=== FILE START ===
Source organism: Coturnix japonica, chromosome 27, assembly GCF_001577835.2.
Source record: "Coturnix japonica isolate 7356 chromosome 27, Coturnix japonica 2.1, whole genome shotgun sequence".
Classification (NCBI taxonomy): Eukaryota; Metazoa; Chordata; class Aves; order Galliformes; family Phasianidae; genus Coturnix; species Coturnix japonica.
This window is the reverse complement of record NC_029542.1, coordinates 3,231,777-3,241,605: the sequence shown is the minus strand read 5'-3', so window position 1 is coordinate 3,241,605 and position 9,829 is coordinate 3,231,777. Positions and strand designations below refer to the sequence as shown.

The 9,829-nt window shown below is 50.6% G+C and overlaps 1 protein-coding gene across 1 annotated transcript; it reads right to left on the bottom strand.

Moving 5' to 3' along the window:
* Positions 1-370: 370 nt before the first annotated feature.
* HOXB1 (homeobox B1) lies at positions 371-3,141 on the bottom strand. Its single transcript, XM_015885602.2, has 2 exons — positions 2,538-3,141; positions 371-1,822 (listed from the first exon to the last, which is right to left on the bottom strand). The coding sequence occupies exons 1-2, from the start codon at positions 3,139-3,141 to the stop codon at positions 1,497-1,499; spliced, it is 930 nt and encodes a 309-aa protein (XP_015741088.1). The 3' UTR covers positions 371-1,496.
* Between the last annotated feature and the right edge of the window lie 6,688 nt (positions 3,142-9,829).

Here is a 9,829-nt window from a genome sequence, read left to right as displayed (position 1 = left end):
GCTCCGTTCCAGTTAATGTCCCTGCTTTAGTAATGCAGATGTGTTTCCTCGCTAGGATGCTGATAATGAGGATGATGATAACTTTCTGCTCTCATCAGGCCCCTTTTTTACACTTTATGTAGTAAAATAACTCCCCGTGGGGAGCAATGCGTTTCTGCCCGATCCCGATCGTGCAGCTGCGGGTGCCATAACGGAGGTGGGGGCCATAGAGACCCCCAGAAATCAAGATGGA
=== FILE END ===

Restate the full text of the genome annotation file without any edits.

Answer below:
Source organism: Coturnix japonica, chromosome 27, assembly GCF_001577835.2.
Source record: "Coturnix japonica isolate 7356 chromosome 27, Coturnix japonica 2.1, whole genome shotgun sequence".
Classification (NCBI taxonomy): Eukaryota; Metazoa; Chordata; class Aves; order Galliformes; family Phasianidae; genus Coturnix; species Coturnix japonica.
This window is the reverse complement of record NC_029542.1, coordinates 3,231,777-3,241,605: the sequence shown is the minus strand read 5'-3', so window position 1 is coordinate 3,241,605 and position 9,829 is coordinate 3,231,777. Positions and strand designations below refer to the sequence as shown.

The 9,829-nt window shown below is 50.6% G+C and overlaps 1 protein-coding gene across 1 annotated transcript; it reads right to left on the bottom strand.

Moving 5' to 3' along the window:
* Positions 1-370: 370 nt before the first annotated feature.
* HOXB1 (homeobox B1) lies at positions 371-3,141 on the bottom strand. Its single transcript, XM_015885602.2, has 2 exons — positions 2,538-3,141; positions 371-1,822 (listed from the first exon to the last, which is right to left on the bottom strand). The coding sequence occupies exons 1-2, from the start codon at positions 3,139-3,141 to the stop codon at positions 1,497-1,499; spliced, it is 930 nt and encodes a 309-aa protein (XP_015741088.1). The 3' UTR covers positions 371-1,496.
* Between the last annotated feature and the right edge of the window lie 6,688 nt (positions 3,142-9,829).

Here is a 9,829-nt window from a genome sequence, read left to right as displayed (position 1 = left end):
GCTCCGTTCCAGTTAATGTCCCTGCTTTAGTAATGCAGATGTGTTTCCTCGCTAGGATGCTGATAATGAGGATGATGATAACTTTCTGCTCTCATCAGGCCCCTTTTTTACACTTTATGTAGTAAAATAACTCCCCGTGGGGAGCAATGCGTTTCTGCCCGATCCCGATCGTGCAGCTGCGGGTGCCATAACGGAGGTGGGGGCCATAGAGACCCCCAGAAATCAAGATGGA